You should actually care about Princess Debut. It’s developed by Cave, for one thing. For another, it is the first time that I know of that Natsume U.S. commissioned a project directly. But more than that, this is an actual good game for young girls – or seems to be. It’s not insulting, it’s cute, it has a proven game mechanic (it plays like Ouendan), and is basically just really pleasant to look at. Check out the video right here. Special thanks to the Natsume PR team for putting it on Vimeo when I asked!
You play as a princess, dancing with various partners, finding 20 costumes, and playing through an adventure mode (visual novel style) as well. The 3D is solid, the illustrations are competent and shoujo-y and nice, and if the story is well written, it might even be enjoyable as a light game for adults. I’m gonna play it, anyway! You dance with a bunny! The official U.S. site is here.
Insert Credit first covered Wadjet Eye Games back in September of 2007. It’s worth noting that we did not so much cover them as I talked about how I really liked The Shivah. As a result, I was put in contact with Dave Gilbert (to answer Brandon’s question, no, he is not related to Ron). Dave set me up with free copies of the other two Wadjet Eye games, Blackwell Legacy and Blackwell Unbound. Now I’m telling you about them, because they’re really excellent.
In brief: each game follows a member of the Blackwell family and their Ghost Buddy Joey. The Blackwells are a family of mediums, and with Joey’s help they investigate the lives and deaths of confused spirits, giving them closure of some kind which allows them to move on. The thing about the games that most impresses me is the way Gilbert has you play a story. In most adventure games, you’re working on the story, and you have to take a break to figure out how to use a frozen cat to open a steel door. The puzzles in Wadjet Eye games are always deeply ingrained in the story, and a realistic investigation method. Who do you need to talk to, and what should you ask them. While there is still an inventory, it’s almost vestigial, with a notebook of clues and leads replacing the majority of the random items the normal adventure game protagonist would carry in his bottomless pockets. The only real failing is that, aside from an easter egg in Blackwell Unbound, there are no badass Rabbis.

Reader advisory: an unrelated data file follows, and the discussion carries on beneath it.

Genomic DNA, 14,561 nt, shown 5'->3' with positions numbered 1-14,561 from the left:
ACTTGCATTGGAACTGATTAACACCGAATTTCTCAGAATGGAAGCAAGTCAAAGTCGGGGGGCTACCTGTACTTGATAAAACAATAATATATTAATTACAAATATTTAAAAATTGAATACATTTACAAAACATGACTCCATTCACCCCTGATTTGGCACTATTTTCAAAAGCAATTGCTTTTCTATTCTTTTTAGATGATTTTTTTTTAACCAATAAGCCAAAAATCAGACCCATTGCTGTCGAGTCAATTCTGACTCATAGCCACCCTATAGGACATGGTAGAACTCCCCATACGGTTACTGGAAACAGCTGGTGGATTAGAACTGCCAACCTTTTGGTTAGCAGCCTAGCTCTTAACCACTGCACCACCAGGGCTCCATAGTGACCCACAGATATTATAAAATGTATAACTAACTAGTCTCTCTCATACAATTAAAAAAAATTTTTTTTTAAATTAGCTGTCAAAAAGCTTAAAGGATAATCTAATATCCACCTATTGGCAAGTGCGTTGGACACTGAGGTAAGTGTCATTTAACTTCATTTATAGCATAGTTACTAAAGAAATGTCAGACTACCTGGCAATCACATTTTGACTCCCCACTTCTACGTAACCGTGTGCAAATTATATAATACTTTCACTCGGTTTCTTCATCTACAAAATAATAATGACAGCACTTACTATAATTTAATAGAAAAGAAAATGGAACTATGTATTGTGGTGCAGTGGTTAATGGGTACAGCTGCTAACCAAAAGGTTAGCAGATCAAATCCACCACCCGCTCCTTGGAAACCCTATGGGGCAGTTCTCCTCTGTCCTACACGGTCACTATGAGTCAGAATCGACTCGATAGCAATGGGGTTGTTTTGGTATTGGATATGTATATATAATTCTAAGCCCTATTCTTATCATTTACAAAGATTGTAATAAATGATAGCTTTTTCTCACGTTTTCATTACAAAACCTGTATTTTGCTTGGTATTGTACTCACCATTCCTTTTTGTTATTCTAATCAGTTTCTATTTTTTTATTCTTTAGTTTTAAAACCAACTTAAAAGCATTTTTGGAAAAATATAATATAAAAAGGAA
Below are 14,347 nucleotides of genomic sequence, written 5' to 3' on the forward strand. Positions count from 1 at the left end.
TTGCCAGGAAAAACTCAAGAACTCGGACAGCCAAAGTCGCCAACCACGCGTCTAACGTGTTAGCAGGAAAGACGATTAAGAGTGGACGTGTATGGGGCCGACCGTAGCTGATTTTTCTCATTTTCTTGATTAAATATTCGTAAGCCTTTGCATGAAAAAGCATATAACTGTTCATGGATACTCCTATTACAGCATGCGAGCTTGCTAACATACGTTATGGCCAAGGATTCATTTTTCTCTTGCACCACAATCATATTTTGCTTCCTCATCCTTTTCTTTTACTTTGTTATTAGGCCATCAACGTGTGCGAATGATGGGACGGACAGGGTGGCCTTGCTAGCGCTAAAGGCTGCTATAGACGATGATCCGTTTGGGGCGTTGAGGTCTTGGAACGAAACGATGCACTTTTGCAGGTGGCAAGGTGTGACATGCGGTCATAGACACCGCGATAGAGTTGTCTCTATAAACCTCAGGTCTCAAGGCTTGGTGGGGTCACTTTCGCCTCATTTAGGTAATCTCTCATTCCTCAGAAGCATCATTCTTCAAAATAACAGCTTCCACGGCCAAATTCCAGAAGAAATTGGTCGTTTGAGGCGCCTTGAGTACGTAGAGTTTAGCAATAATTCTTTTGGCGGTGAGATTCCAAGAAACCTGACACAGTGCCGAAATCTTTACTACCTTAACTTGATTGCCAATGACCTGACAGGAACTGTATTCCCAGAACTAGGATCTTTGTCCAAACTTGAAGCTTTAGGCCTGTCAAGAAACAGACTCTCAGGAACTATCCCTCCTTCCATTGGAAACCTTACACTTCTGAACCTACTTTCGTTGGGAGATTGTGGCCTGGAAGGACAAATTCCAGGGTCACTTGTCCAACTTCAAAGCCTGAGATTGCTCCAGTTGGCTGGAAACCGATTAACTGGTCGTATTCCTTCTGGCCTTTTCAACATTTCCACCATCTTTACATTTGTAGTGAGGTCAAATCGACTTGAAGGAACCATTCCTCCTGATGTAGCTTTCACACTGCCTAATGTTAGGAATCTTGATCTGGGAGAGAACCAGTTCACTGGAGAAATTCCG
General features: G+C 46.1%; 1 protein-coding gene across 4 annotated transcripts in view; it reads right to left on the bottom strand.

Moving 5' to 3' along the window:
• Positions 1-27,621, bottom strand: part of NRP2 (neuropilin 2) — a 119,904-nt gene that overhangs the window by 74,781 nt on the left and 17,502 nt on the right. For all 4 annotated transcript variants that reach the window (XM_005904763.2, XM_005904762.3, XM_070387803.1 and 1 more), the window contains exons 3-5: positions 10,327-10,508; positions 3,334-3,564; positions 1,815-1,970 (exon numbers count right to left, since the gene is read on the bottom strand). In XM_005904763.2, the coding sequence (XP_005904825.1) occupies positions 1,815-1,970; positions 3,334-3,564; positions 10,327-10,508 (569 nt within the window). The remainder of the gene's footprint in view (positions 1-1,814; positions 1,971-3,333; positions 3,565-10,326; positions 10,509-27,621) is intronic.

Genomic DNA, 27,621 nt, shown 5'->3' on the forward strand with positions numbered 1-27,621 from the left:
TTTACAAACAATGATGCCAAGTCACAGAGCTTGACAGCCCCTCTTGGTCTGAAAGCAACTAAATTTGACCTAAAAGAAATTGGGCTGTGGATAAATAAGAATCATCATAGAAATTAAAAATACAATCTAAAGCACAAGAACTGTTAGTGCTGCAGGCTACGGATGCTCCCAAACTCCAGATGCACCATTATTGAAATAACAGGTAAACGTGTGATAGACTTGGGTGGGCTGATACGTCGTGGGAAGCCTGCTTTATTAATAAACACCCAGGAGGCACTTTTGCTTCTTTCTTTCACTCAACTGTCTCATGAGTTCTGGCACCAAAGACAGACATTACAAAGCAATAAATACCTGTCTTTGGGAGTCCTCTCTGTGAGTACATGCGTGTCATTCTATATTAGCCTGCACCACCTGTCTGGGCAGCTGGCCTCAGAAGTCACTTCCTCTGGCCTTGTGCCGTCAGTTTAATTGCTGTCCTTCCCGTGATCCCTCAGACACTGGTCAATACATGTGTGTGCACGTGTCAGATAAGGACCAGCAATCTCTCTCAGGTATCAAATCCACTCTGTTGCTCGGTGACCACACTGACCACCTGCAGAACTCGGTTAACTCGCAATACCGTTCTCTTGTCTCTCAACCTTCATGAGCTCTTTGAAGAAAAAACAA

Recently, The Blackwell Legacy was distributed on Big Fish Games, a large casual game portal. The game managed to hang onto a top ten spot in the puzzle category for a few weeks despite the fact that Big Fish drops a game every day, and Blackwell did not have the industry standard 60 minute trial. Following that, they were picked up for distribution by Playfirst, and are currently working on an adventure game specifically for the casual crowd. Not willing to leave distribution entirely, Wadet Eye has picked up distribution for a new adventure game by Lively Ivy, the studio of Erin Robinson, sprite and background artist on Blackwell Unbound and creator of Spooks and Nanobots. I’m pretty sure she’s Canadian.
Frank was browsing around the google patent archives, and happened upon a few game patents. Then I started poking around, and found a few more. It’s really worth browsing through in full…poking at ‘related patents’ is particularly rewarding. You can find tons of stuff that didn’t come out, or didn’t come out as initially devised. They’ve all got illustrations, which helps flesh things out. I’ll highlight a few of the interesting things I found for you here.
early NES cartridge
unreleased official Nintendo adaptor for Famicom games(!!)
another NES cart revision
ROB patent with early robot designs. Submitted by Gunpey Yokoi himself.
unreleased keyboard housing patent from Nintendo of America!
early Powerglove patent, with rudimentary Powerglove design…quite different! You have to view the whole document to see the glove or anything interesting.
This isn’t Nintendo officially, but is related to the NES. It’s a button presser that you roll on the ground, and then it presses A and B for you, alternately. Extremely lame.
crazy toy in which you drive a real toy car, mounted on the front of television, on a video track.
Sega VR Helmet from 1992
Channel F cart
portable arcade looking thing